They immediately obeyed the command of the captain so we moved on about a mile and came to the train that had been stampeded. We rendered some assistance by forming their wagons into shape. We traveled on up the Little Blue and cholera, the fatal disease, attacked the train. My father was the first victim. He only lived a few hours. We laid him to rest where the old emigrant road leaves the Little Blue.
The next day we arrived at Fort Kearney. The banks of the Platte River were white with tents and the cholera was raging at a fearful rate and the people dying on every hand. One of our companions died that night, a young man named Shockly. We buried him the next morning and journey on.
Dread Cholera Ravages
For many miles up the Platte river this dreadful disease raged with fury. Ablebodied men, women, and children died by the score. We lost 30 percent of our train. We had a good doctor and it is safe to say that many people now living owe their existence to him. Many trains lost 50 per cent of their people and others were almost annihilated. The road was lined with dead cattle and horses. By the loss of their teams people were compelled to lighten their loads. You could see new wagons, carpenter and blacksmith tools, featherbeds, pillows, wearing apparel, valuable libraries, ox yokes, log chains and many other things of value, cast away. After getting out of the cholera belt we moved up a creek about 10 miles setting our wagon tires and shoeing our sore footed oxen.
Here was the home of the buffalos. You could see them in every direction and I can truthfully say that I saw 10,000 at one time. It afforded great sport for our men to kill them. Besides it supplied us with abundance of fresh meat. We also dried a large quantity to take with us. We passed Fort Laramie, Independence Rock and the Black Hills without hindrance. Game was very plentiful, such as antelopes, mountain sheep and smaller game.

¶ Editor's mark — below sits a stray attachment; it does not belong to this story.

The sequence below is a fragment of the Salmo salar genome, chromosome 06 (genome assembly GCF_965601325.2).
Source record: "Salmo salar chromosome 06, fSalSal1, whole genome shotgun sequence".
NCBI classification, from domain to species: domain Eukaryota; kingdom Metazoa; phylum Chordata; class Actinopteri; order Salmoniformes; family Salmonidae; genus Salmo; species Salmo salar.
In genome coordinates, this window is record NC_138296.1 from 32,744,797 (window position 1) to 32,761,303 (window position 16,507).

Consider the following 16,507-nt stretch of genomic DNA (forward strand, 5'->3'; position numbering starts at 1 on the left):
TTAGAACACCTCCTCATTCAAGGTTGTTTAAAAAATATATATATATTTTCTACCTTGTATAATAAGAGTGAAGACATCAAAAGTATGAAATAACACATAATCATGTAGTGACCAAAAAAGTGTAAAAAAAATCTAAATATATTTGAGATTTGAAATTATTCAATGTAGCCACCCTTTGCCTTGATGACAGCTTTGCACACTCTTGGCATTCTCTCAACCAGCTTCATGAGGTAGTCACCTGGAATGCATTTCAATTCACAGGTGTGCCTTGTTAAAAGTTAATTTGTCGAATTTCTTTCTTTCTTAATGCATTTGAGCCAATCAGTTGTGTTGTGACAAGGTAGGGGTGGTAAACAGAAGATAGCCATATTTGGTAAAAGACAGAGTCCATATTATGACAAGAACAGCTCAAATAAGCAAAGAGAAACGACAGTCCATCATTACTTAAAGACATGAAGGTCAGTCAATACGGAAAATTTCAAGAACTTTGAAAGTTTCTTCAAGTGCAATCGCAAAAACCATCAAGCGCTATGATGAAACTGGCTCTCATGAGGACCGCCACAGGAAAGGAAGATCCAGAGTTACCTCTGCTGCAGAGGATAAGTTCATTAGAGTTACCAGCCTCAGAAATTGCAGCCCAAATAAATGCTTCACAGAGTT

Go Different Ways
We arrived at the forks of the road leading to California and about one quarter of our train bid us adieu, among them our faithful and beloved doctor. At Green river the men had to raise our wagon boxes to keep the water from coming in. I will mention a circumstance that took place near Salt Lake. A Mormon trader had a post established on the road and our people bought many articles of him. He was anxious to exchange silver for gold. As a matter of accomadation our people let him have $60 in gold.
The next day they discovered the silver they got was counterfeit. They talked the matter over and decided to send four of our young men back to get the gold. They saddled up our best horses and took two days rations, some blankets and the spurious coin and departed. In two days they overtook us. I never knew what happened at the trading post but I will say the boys got the gold.
In a few days we had five or six of our best horses stolen. Thefts of this kind happened every few days. It was generally laid to the Indians, but our people thought it was white men.
A Plucky Rescue
There was nothing to hinder our progress until we reached Snake river. Grass was getting short. One evening we camped on the bank of Snake river opposite an island, that afforded splendid grass so we decided to swim our cattle over to the island. The next morning a young man named Smith was sent over on a horse to drive the cattle back. The river was very wide at this place and by some mishap the horse reared up and went over backwards into the river. Horse and man went under; when they came up they were 30 feet apart. The horse swam back to shore and a young man named Barnes jumped on the horse and went to the resuce. When he got to the drowining boy, he was almost lifeless. He brought him to shore and with great difficulty they restored him to consciousness. I will omit several incidents that occurred on our way down Snake river. Shortly after passing Fort Hall, my mother was taken ill with the mountain fever, a disease that prevailed at that time among the emigrants. She died and was buried on the banks of Powder river, a few miles below where Baker City now stands. Myself and brothers and sisters were left in charge of our grandparents. The next day we reached the Grand Ronde valley. There was not a house in the valley at that time.
Beef Tasted Good